I then pleaded for one more song, something appropriate to the moment, though I hadn't yet realized how much of a moment it was. I promised Hayes it wouldn't be a "fuck-you" (thus eliminating Elvis Costello's "Radio Radio" from consideration, though I really didn't want to go that direction anyway). Thank goodness the Lambchop song isn't short, because I really had to hunt to find an appropriate signoff — I'd already used most of them. Frantically scanning the back of the No Thanks! punk rock box from Rhino, I came across "You Can't Put Your Arms Around a Memory" by Johnny Thunders. That would do, even though Thunders couldn't sing a lick and the lyrics are pretty clumsy. The chorus says plenty.
With Hayes standing by, I gathered my things and got out of the studio just as Pedersen arrived. I told Hayes that while I knew the news would be bad, I was curious about the details — for example, I assumed we wouldn't be turning over the station tomorrow. He responded with an embarrassed chuckle.
Within a half hour I had read VSC chairman Marc Wollaeger's email to WRVU staff and the press release from VSC and WPLN. We were done broadcasting for the day — no announcement would be made as I'd promised — and we were turning over the station tomorrow. I walked back to the studio and slid my ID card through the reader, fruitlessly. DJs, it appeared, had already been locked out.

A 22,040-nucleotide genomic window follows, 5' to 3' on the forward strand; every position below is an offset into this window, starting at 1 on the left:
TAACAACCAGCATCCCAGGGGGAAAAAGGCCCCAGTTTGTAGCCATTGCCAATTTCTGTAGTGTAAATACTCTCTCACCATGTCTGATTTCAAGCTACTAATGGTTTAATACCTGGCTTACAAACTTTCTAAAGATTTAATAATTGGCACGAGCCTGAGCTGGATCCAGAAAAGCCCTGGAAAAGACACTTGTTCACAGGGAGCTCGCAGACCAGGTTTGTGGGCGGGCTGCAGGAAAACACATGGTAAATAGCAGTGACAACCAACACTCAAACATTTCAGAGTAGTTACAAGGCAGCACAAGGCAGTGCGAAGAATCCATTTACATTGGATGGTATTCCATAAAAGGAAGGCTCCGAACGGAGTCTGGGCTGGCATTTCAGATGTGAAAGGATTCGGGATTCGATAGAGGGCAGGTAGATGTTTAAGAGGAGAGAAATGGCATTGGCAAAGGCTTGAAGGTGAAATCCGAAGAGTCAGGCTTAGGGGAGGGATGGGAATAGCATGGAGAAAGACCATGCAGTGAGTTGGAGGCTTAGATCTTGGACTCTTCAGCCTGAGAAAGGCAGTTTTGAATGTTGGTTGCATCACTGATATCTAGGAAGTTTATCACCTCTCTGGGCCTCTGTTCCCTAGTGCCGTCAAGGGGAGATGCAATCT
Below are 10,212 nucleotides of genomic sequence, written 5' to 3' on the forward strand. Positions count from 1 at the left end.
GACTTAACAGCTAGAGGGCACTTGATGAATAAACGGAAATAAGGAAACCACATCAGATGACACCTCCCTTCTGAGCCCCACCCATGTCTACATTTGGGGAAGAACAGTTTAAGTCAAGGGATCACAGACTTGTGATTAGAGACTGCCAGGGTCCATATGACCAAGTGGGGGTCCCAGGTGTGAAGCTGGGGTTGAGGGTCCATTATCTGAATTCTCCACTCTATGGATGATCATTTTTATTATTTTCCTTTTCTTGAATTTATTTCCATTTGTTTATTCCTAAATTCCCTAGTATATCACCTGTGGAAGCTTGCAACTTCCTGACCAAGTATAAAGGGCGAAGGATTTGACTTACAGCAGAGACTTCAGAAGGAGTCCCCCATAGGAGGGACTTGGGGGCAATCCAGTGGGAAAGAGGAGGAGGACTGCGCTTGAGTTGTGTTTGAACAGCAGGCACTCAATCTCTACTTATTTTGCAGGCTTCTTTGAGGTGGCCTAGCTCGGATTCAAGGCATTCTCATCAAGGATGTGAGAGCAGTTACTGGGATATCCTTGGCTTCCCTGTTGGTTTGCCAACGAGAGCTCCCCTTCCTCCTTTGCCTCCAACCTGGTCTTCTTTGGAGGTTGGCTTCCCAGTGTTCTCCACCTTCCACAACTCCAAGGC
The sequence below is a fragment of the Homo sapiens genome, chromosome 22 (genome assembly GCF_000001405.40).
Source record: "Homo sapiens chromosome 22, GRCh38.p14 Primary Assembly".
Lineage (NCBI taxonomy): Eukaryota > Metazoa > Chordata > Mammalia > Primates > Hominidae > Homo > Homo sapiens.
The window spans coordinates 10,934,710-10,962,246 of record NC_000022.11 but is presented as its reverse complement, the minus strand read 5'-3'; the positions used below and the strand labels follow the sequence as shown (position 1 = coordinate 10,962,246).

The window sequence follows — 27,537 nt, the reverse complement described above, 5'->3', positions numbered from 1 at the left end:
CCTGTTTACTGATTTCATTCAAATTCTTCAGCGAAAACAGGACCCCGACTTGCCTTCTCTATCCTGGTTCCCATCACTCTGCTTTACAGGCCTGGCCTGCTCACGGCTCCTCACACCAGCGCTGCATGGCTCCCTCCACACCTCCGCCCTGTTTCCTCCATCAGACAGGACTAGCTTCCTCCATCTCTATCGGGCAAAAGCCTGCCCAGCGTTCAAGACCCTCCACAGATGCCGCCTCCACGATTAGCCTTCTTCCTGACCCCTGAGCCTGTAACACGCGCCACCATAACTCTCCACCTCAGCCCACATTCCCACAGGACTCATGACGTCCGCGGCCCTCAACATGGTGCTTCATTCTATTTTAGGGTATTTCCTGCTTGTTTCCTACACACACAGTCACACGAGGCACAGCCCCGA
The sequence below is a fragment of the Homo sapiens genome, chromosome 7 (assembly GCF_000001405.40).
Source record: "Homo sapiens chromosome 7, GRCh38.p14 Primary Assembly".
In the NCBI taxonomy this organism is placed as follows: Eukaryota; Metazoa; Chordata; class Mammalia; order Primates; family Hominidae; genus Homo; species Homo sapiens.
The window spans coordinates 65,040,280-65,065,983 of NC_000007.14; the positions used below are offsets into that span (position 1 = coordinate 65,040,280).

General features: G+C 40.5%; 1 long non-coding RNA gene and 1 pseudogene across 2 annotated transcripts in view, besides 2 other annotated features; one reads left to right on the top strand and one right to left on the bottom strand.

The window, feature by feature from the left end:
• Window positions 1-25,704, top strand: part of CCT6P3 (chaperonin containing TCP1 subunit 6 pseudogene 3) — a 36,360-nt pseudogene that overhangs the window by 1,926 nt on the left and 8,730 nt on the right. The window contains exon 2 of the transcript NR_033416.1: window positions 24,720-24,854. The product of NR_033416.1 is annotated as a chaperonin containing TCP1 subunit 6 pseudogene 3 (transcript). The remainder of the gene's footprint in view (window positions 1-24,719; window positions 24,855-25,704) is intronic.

Hayes responded to my knock. He was talking to general manager Robert Ackley, who looked like he'd been hit by a cannonball. I said a couple of dumb things meant to console him, and we all departed.
I enjoyed DJ-ing at WRVU about as much as I've enjoyed anything in my life. I told The Contributor that I hoped to be doing Nashville Jumps the Friday morning before I die. WRVU has been a big part of my social life — I'm pretty hermitlike otherwise. It's been a means of self-expression, if only through the choice and sequencing of songs. And hosting Nashville Jumps is something I am good at. It's a blessing to find a role in life for which your knowledge, abilities and proclivities prepare you — and you especially. Hundreds of Vanderbilt students have felt the same joy, I'm sure.
I suppose they may continue to find that joy on the online-and-HD-only version of WRVU that we are promised in the fall. But I think it will be diminished along with the audience. HD radio is a marginal medium — I have never heard anyone talk about it before this week. There are economic and technological limitations to the number of listeners who can be accommodated online, and, of course, those without computers or sufficient savvy are completely shut out. The serendipity of traditional broadcast radio is also missing. When Nashville Jumps floated on the airwaves, any Nashvillian whose finger slipped on the tuner dial while they drove to work could pull it in and keep listening if they liked it. Online, the station is just one audio stream among thousands and thousands, and chance encounters are unlikely.